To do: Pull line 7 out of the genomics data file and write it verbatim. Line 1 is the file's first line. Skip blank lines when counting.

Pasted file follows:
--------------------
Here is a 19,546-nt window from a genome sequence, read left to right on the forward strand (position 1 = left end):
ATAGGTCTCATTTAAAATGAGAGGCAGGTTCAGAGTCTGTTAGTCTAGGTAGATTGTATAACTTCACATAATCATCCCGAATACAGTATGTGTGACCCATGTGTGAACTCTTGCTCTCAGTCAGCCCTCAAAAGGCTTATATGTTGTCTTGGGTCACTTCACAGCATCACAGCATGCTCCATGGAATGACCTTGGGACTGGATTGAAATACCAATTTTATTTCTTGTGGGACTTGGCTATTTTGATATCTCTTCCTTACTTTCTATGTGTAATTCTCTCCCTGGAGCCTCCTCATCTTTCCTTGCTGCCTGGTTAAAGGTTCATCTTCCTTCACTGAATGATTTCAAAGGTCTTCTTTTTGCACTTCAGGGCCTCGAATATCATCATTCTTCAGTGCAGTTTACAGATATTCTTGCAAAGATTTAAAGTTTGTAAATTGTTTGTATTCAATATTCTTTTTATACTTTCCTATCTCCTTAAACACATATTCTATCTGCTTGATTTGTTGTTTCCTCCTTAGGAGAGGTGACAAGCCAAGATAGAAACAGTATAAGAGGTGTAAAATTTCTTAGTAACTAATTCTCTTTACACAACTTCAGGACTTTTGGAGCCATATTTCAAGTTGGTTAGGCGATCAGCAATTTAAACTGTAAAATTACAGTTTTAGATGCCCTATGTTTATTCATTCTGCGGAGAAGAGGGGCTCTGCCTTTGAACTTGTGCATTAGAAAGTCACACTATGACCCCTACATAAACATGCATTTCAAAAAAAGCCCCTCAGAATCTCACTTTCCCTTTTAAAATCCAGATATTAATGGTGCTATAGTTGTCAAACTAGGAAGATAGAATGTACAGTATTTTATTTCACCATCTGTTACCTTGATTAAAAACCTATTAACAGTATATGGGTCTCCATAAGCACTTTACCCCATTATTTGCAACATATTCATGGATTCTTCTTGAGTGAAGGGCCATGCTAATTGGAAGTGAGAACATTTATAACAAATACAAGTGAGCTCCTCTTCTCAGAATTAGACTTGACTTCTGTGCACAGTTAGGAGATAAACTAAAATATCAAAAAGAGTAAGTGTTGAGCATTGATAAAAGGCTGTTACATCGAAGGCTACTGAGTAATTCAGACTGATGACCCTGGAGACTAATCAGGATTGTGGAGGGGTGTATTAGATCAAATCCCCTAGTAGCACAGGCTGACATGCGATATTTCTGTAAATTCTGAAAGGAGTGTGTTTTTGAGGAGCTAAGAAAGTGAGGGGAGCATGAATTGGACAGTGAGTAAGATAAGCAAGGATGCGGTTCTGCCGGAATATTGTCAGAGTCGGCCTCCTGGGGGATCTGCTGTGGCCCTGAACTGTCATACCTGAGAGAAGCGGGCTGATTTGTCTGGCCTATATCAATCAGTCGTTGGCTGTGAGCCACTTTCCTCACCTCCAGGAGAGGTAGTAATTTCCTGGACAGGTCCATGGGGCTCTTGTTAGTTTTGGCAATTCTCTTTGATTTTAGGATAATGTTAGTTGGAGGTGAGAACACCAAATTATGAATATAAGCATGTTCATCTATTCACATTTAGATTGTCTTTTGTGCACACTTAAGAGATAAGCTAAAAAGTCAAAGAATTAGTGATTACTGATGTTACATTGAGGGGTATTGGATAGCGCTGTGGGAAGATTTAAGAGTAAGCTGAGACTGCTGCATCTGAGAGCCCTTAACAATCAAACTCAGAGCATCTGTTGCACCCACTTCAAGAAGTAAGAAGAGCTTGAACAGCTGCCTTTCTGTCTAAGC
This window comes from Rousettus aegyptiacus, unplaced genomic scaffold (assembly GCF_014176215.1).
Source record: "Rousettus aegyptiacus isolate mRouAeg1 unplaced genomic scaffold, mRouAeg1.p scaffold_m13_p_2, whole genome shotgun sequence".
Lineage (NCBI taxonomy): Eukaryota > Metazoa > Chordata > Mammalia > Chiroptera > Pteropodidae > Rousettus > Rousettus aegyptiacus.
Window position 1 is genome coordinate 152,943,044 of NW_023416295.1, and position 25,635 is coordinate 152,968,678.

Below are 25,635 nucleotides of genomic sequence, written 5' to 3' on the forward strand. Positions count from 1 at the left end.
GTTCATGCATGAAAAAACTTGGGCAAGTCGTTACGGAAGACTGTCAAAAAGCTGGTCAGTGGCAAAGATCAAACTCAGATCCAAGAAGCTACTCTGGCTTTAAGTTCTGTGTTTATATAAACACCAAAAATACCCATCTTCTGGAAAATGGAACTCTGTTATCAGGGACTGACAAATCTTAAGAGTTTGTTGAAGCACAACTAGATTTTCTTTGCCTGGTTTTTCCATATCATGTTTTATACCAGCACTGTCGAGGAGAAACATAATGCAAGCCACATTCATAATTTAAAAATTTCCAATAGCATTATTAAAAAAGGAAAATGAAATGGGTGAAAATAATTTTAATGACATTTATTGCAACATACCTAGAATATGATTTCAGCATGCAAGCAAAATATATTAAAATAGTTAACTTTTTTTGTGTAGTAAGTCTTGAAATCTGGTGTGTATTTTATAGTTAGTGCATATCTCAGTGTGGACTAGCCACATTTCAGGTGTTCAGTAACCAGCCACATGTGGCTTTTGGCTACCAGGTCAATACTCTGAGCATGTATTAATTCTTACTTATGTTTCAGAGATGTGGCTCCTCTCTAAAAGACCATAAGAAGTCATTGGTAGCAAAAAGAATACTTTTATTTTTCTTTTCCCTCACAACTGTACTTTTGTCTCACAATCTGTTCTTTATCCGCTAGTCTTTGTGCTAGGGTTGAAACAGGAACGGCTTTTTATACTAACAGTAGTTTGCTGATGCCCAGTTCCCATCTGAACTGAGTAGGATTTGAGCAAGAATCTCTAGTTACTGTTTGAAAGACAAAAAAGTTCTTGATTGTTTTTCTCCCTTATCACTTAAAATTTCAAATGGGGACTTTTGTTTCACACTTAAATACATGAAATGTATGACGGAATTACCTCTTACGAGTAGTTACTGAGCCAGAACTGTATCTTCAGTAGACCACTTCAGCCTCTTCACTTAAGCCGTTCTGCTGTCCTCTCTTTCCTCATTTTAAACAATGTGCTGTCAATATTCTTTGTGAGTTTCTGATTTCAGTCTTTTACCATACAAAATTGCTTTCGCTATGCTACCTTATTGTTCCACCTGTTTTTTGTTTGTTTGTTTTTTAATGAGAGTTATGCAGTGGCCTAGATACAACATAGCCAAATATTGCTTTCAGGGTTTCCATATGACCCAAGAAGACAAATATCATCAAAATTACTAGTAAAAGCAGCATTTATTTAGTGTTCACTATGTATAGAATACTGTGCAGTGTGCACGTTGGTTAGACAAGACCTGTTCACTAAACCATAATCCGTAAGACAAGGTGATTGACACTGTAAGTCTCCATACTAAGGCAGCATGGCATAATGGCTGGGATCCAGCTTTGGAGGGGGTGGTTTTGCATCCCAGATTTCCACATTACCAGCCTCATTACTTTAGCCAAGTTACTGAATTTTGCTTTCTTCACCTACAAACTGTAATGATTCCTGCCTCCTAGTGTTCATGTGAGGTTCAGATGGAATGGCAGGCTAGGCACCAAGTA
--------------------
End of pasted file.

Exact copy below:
Below are 25,635 nucleotides of genomic sequence, written 5' to 3' on the forward strand. Positions count from 1 at the left end.